1906 – Death of John Richardson Wigham.

John Richardson Wigham was one of the greatest figures in lighthouse engineering. He was born to a Quaker family in Newington, Edinburgh, Scotland on 15 January 1829. He died in Dublin 16 November 1906.

His father, Henry, operated a mill for the manufacture of shawls. When he was 15 years old he was apprenticed to his brother-in-law Joshua Edmundson in Capel Street, Dublin. Edmundson & Co. dealt in iron-mongery, ran a brass foundry, and carried out tin plate working and japanning (metal paintwork). After John joined, they also provided gas generation plants. On 26 January 1848, Joshua unexpectedly died. Though John was only 19 years old, he took over operation of the company and provided for his sister and her children.

Despite his relative youth and limited education John Wigham proved to be a very successful businessman. He concentrated on the provision of more efficient gas-plants of his own design, and Edmundson & Co prospered.

Wigham’s relatives, in Scotland, were involved in shipbuilding, and he developed an interest in lighting used as a navigational aid at sea. Initially, buoys only had bells to warn mariners at night: the difficulty lay in designing an oil-lamp which could burn while unattended and not be extinguished by waves and storms. The first successful lighted buoy was patented by John Wigham in 1861. It was installed in the river Clyde.

In 1863 Wigham was given a grant by the Dublin Ballast Board to develop a system for gas illumination of lighthouses. In 1865 the Baily Lighthouse at Howth Head was fitted with Wigham’s new gas burner, which was 4 times more powerful than equivalent oil lights. An improved design, installed in the Baily light in 1868, was 13 times more powerful than the most brilliant light then known, according to the scientist John Tyndall, an advisor to the United Kingdom’s lighthouse authority, Trinity House.

In 1870, the light at Wicklow Head was fitted with Wigham’s patent intermittent flashing mechanism, which timed the gas supply by means of clockwork. When this mechanism was combined with a revolving lens in Rockabill Lighthouse, the world’s first lighthouse with a group-flashing characteristic was produced.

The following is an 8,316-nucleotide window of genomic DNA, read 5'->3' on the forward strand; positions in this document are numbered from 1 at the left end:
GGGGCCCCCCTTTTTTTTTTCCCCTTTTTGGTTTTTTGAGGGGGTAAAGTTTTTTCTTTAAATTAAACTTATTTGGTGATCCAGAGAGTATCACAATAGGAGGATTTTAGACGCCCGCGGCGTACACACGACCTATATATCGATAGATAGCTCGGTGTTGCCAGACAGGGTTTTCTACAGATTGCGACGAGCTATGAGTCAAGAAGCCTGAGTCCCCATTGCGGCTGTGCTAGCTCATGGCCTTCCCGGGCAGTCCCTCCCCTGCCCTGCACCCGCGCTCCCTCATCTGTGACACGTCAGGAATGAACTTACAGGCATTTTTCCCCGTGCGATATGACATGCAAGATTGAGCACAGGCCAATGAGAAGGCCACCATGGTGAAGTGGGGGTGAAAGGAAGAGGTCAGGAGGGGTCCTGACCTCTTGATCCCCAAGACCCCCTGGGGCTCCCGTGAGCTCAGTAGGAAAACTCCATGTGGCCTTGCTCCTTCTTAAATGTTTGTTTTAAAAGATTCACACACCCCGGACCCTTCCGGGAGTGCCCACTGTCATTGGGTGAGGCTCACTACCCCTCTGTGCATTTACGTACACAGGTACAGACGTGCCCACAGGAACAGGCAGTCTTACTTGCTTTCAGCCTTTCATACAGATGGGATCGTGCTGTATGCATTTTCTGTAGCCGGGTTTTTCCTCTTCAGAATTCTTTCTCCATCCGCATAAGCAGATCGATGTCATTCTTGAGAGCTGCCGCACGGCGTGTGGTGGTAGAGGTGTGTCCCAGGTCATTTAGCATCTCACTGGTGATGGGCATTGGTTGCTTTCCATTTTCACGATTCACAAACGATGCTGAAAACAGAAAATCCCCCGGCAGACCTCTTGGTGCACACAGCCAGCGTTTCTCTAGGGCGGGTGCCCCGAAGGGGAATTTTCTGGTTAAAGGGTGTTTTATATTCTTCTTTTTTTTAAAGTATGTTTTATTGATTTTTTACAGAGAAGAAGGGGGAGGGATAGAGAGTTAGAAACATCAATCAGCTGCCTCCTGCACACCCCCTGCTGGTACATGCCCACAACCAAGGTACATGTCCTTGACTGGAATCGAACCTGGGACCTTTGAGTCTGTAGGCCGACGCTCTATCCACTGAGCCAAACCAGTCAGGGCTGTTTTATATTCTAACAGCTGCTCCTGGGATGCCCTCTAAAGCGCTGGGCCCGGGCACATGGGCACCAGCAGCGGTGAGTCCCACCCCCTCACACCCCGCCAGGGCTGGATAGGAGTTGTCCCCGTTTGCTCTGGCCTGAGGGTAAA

Wigham had a long-standing rivalry with the Engineer-in-Chief of Trinity House, James Nicholas Douglass, which erupted over trials of rival gas, oil and electric illumination systems conducted at South Foreland Lighthouse, Dover, in the early 1880s. Tyndall, still acting as a scientific consultant, accused Douglass of using his position to influence the trials’ outcome and ensure the adoption of his own patents over those of Wigham. Wigham also stated that Douglass had used elements of one of his rejected designs. As a result of the dispute, Tyndall resigned, while Wigham was eventually paid £2500 by the Board of Trade for patent infringement.

Wigham made many other inventions, largely in the area of maritime safety. He invented new oil-lamps, gas-lights and electric-lights, gas-powered fog signals, buoys, petroleum-fuelled buoy lights and acetylene lighting equipment. He was working on new electric illumination systems at the time of his death in 1906. Lights supplied by Edmundson & Co were used in lighthouses all over the globe; the firm still exists today as F. Barrett & Co, of Dublin.

Wigham was also director and vice-chairman of the Dublin United Tramways Company, and latterly president of the Dublin Chamber of Commerce. An advocate of temperance, he twice turned down a knighthood due to his religious beliefs.

He is buried in the Quaker cemetery at Blackrock, Dublin.

 

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